• To avoid feeling guilty for worsening of my asthma after delaying a visit to the ER• To be reassured in my decisions about my asthma in spite of not strictly complying with the treatment and doctor's indications• To forget about the disease for short periods of time without consequences• To be reassured about the safety of the medication in case of pregnancy  “During my first pregnancy, I was fine, but I was very worried with my second one. Mind you, everything went well.” 44, MAD“When the doctors stopped my treatment, I suffered a crisis again.”43, BCN 
Topic 3: To feel that I have control over my disease.
• To feel that asthma limits my life but does not govern it• To adapt my activities without having to stop doing them• To foresee environmental conditions causing attacks or instability and be aware of its potential effects• To feel that I have tools to avoid or delay asthma attacks to have time to go to the ER  “The grass allergy season is a few months away; I can’t stop thinking about it, I have the toughest time.” 38, SVL“I had to eat breakfast in the locker room because everyone was smoking in the cafeteria and it was impossible to eat.” 61, MAD 
Topic 4: To balance my perception of disease with that of my environment.
• To feel that my doctor understands my emotions and considers the disease important• To feel that healthcare professionals understand my situation and therefore, I am given priority during my visits to the ER• To feel social support and awareness, at the same level that other chronic conditions  “They keep me waiting for a long time and then they just want to run tests; I only want to put on the mask as soon as possible.” 36, BCN“I don’t know how to explain to my doctor what is happening to me.” 22, MAD 
Topic 5: To be sure I am prescribed the best possible treatment.
• To trust the specialist in case of worsening• To be sure that any improvement is due to the expert knowledge of the doctor• To be sure that any improvement will last for a long time• To be sure that there are not any novel treatments• To be updated by the doctor about any novel treatment  “With every change in medication you think, “This is it,” and at the same time you know it won’t last.”, 64, BCN 

Previous studies conducted in different countries have typically identified a demand for non-technical disease information among asthma patients, suggesting the need for educational interventions, which should also be addressed to the general public to raise awareness.2,24 Similarly, participants in this study wished they had received comprehensive disease-related information from the beginning. This finding, together with the underestimation of the disease and attitudinal profiles identified in this study, raise the possibility that insufficient asthma-related education after diagnosis influenced disease perception and delayed their interiorization of asthma as a chronic disease.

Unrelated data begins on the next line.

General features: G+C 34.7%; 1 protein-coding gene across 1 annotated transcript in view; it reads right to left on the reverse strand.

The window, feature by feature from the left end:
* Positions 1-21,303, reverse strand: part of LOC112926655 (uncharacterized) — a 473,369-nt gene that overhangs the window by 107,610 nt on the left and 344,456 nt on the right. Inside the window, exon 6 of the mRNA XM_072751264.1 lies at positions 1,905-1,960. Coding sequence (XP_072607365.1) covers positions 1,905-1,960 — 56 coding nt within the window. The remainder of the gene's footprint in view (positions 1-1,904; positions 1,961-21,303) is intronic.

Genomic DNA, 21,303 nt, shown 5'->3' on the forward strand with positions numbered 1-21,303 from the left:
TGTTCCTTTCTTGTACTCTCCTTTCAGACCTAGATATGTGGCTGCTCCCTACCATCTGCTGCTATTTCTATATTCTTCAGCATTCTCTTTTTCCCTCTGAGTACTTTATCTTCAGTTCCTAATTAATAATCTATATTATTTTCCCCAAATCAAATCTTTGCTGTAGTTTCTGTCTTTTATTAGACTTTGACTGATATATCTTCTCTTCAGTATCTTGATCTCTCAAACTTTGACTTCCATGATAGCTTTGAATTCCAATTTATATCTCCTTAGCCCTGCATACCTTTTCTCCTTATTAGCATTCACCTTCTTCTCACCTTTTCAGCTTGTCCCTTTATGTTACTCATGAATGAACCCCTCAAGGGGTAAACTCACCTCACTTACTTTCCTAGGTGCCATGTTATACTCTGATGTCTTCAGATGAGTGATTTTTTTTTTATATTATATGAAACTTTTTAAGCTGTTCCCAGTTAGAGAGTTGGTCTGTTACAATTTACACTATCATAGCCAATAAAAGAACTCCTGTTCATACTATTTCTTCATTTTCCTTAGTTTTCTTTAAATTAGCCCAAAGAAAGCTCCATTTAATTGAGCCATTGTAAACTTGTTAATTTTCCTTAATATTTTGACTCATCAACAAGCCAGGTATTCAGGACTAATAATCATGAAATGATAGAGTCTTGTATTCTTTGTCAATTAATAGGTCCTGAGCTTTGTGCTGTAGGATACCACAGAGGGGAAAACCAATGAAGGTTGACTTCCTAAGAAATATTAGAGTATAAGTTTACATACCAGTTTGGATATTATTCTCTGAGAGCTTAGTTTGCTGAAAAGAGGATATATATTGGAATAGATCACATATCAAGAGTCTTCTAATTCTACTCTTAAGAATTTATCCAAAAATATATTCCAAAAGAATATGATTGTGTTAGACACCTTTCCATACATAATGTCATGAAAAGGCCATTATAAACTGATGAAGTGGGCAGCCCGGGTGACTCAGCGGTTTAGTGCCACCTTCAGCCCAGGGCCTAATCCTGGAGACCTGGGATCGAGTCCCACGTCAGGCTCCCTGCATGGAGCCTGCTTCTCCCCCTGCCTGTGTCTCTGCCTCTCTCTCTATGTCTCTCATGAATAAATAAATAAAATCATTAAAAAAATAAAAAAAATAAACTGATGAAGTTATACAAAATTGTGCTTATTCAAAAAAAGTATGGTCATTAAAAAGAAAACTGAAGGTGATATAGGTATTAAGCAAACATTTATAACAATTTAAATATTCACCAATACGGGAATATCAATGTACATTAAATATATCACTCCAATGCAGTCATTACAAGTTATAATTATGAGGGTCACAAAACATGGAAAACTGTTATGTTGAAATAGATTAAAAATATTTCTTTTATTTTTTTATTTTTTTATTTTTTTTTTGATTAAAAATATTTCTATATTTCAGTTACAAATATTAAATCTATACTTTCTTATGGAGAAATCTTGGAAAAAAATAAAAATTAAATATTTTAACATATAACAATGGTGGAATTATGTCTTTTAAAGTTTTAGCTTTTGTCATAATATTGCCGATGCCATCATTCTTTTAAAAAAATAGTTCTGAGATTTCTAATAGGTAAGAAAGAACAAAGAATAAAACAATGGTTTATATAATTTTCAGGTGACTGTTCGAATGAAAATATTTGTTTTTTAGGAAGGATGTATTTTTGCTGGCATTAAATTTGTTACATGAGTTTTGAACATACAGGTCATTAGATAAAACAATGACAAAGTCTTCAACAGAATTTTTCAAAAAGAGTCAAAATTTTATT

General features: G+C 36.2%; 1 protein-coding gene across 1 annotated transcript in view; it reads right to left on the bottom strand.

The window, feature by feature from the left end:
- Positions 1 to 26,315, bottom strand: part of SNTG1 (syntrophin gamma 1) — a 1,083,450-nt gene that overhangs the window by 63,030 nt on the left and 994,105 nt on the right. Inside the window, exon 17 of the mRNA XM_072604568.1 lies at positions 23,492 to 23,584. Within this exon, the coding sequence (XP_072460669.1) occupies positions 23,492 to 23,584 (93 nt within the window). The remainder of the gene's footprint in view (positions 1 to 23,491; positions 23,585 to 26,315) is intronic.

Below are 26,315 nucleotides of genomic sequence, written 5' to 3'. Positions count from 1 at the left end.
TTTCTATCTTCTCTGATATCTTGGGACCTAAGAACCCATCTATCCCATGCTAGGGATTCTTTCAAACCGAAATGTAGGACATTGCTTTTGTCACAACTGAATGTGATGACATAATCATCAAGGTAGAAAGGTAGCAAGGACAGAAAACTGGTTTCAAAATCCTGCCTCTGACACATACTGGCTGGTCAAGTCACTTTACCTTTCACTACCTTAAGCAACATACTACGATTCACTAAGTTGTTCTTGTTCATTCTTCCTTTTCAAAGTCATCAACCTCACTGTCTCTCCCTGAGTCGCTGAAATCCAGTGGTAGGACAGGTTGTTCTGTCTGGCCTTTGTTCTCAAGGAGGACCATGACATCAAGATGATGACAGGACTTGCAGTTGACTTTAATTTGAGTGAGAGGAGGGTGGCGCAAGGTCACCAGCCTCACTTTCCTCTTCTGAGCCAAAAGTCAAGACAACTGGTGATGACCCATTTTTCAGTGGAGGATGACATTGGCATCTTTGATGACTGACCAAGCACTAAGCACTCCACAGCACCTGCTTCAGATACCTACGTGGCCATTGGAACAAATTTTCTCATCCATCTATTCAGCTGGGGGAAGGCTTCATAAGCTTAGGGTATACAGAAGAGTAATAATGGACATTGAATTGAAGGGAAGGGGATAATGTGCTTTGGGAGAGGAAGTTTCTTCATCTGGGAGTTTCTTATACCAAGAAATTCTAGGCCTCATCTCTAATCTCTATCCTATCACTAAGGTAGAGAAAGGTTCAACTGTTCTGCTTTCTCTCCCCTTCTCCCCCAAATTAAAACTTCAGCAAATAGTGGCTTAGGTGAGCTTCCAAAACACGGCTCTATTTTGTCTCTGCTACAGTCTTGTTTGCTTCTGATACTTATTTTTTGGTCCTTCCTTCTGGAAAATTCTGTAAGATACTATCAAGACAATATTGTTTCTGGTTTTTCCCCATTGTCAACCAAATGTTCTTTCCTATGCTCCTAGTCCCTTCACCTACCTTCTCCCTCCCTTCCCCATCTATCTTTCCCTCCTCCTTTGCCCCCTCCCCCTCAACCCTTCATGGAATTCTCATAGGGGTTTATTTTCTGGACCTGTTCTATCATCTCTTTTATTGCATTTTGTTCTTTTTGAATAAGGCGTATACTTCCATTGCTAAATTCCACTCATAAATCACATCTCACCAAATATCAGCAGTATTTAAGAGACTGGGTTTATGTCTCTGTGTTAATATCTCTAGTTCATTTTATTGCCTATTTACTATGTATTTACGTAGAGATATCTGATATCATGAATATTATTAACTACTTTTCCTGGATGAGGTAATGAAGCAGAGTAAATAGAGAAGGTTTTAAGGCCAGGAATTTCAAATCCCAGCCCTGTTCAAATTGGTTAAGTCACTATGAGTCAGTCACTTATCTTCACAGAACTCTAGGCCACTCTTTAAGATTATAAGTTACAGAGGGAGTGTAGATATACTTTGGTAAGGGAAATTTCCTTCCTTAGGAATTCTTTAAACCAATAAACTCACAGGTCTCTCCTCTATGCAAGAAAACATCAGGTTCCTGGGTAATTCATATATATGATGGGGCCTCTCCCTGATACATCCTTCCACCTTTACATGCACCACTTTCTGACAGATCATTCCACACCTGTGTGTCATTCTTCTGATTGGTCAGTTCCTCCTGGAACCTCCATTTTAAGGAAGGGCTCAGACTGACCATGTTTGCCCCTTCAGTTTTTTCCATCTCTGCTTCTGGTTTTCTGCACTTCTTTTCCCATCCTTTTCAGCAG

Patients’ relationship and communication with doctors and healthcare providers

Four main topics, summarized in Table 5, describe the relationship between patients and healthcare providers. Participants considered their primary doctor to be insufficiently prepared to treat SA and remarkably, perceived that general practitioners tended to underestimate their health status, delaying referral to a specialist. While allergists, and specially pulmonologists, were considered to have the best expertise in SA, their relationship and communication were hampered by the use of technical language, their frequent rotation, and the short time scheduled for visits.

Table 5.

Patients’ relationship and communication with doctors and healthcare providers.

Main subtopics  Quotes 
Topic 1: The patient does not perceive his/her doctor as a great specialist in SA treatment.
• The doctor uses asthma chronicity as an excuse to stop looking for novel treatments and choose conservative treatments.• The doctor gives incomplete information, occasionally on purpose.• The doctor gives incomplete and random explanations about the causes of the crisis.• The doctor blames the patient's disease self-management when his/her status worsens.  “He/she normalizes everything by talking about my disease's chronicity; no matter how bad I am, he/she always thinks it is normal.” 64, BCN“My doctor has been very conservative since the beginning. He has always gone from less to more. I would have tried something stronger.” 38, BCN 
Topic 2: Follow-up visits do not meet the patient's expectations.
• Unsatisfactory frequency and duration, hampering empathy and closeness• Frequent change in specialist: difficulty to establish a relationship; prevents follow-up  “I know that the doctors don’t have enough time for me, so I avoid some questions.” 38, SVL“Since my diagnosis, I have visited several doctors with different points of views about my condition.” 36, BCN 
Topic 3: The pulmonologist and allergist are perceived as two clearly differentiated approaches.